Ever open to new horizons one can easily imagine how excited Maris Stella must have been when she heard we had opened a new foundation in Pakistan in the 1980’s. It is quite likely that her response would have been, ‘well now isn’t that wonderful’ God obviously wants us to do some new work in Pakistan’ and so she set her sights on Pakistan.
But it would be misleading to think that she only engaged at the cutting edge with respect to her various ministries. As somewhat of a contrast she continues to be very fondly remembered in Medical Records here in the St John of God Hospital Subiaco, where she provided assistance and obviously cultivated strong and valued friendships with the staff. A lovely photo of her in Medical Records is a testament to how much she was treasured and no doubt will continue to be fondly remembered.
While her various ministries testify to the fact that Maris Stella was a woman who enjoyed being fully immersed in ministry, she was without doubt above all a woman of prayer, she was faithful to prayer and fearless in her faith conviction. At her request I visited her family during my last visit to Ireland. That was the first time I heard the story of her nephews’ experience with cancer some thirty or so years ago, and of Maris Stella’s role in taking him to Lourdes when his chances of even surviving the trip could not be assured. When I returned to Australia I asked her to retell me the details of how she managed expressing my amazement at the outcome, she matter-of-factly responded by saying well I was convinced that Our Lady of Lourdes would cure him and she did.
She went on to say what wonderful work her nephew has done and continues to do for other people who are sick or in need and who go on pilgrimages to Knock and to Lourdes in particular. Understandably, this event in the history of the family is very memorable and is never recalled without reference to the strong faith and where there is a will there is a way attitude of Maris Stella.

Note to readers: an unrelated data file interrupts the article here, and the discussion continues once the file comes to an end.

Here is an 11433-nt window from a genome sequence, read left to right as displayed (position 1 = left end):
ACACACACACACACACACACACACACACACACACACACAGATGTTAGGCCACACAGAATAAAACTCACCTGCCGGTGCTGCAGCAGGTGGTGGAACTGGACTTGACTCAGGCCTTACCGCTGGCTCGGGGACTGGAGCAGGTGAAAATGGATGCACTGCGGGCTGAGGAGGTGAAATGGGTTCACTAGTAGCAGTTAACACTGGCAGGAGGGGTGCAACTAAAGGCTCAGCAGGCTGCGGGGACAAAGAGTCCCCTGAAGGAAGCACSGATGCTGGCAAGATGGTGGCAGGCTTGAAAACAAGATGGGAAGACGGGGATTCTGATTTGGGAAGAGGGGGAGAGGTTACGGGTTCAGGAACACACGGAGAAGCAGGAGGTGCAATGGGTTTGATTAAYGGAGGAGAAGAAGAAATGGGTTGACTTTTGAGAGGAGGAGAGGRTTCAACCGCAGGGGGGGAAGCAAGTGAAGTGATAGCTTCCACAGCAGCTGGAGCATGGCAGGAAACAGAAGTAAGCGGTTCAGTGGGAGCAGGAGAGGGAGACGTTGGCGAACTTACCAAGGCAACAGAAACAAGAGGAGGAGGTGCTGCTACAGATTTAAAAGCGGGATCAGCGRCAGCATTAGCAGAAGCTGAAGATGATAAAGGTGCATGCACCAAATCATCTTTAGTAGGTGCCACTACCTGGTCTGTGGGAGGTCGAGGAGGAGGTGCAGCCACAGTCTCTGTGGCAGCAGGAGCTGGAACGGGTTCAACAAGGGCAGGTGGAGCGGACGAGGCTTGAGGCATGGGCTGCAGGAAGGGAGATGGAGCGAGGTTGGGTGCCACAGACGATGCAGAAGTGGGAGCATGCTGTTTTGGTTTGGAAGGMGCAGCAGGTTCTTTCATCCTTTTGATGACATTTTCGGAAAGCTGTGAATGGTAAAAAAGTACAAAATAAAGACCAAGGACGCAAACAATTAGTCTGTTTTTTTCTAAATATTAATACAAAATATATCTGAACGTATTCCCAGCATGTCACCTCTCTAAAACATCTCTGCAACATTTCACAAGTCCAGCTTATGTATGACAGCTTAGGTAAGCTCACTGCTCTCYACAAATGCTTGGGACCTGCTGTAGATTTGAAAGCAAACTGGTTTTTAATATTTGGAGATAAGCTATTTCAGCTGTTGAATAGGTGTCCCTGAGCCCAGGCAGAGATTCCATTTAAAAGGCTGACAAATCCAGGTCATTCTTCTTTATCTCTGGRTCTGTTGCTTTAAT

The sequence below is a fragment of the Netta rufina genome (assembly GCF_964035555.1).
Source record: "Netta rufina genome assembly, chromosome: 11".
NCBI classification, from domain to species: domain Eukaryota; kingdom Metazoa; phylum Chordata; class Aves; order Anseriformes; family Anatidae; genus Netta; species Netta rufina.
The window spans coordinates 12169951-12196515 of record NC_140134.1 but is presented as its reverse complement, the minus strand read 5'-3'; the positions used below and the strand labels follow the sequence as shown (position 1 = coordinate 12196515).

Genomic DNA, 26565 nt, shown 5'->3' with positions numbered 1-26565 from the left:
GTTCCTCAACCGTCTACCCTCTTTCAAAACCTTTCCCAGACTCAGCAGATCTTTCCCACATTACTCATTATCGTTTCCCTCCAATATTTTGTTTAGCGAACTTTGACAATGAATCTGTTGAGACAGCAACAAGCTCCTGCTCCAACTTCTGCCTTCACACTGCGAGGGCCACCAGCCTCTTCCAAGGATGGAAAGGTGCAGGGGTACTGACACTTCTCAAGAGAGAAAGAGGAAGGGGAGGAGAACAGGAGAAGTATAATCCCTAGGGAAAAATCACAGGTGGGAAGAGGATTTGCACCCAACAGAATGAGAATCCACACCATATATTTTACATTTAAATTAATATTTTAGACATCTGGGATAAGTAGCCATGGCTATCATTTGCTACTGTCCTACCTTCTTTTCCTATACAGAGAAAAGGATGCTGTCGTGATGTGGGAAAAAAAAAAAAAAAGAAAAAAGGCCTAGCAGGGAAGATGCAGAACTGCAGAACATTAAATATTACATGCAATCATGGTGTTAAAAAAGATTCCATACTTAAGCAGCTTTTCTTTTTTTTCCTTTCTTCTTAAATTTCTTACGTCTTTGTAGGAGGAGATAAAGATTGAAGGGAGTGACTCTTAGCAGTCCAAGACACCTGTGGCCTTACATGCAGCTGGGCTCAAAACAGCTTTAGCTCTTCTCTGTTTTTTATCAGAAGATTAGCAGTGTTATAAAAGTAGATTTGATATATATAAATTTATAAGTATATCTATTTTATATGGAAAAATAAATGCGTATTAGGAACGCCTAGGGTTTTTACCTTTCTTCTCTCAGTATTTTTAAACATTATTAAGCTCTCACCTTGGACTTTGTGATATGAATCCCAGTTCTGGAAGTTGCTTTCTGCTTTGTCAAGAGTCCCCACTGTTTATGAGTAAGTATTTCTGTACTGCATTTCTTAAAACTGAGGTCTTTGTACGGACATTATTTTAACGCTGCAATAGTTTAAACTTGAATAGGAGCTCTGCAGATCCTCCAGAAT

We know that Maris read widely and kept herself up-to-date with what was happening in the Church and in wider world – as evidenced by her informed opinions and contributions to conversations and community discussions.
As the years moved on for her Maris Stella graciously adjusted to a less active and more contemplative way of being. She knew so well that living her vows with depth required stillness and the ability to see each moment as it is, as an encounter with the mystery of God.
There is no doubt that Maris Stella lived by the conviction that if we are fully present to each encounter we have with others irrespective of creed or cultural differences and we respond wholeheartedly, people will experience the face of Jesus. Simple as that!
In the movie, The Agony and the Ecstasy, Pope Julius II eager to have the ceiling of the Sistine Chapel completed, repeatedly asks Michelangelo, ‘When will you make an end?’ to which the artist responds, ‘When I am finished.’ Well, Maris Stella has wend her way through life, which has involved her in creative responses to the needs of people wherever the Lord led her. She has also experienced the Church of pre and post Vatican II and has lived into all the ensuing changes and questions about an uncertain future. Like the artist Michelangelo, Maris Stella’s work is now finished. Her purpose for being is now fulfilled as indeed are the words of Thomas Merton which I quoted at the beginning ‘she has become what God wanted her to be, which is the only one thing that is necessary’.
Delivered by Sr. Pauline O’Connor, Province Leader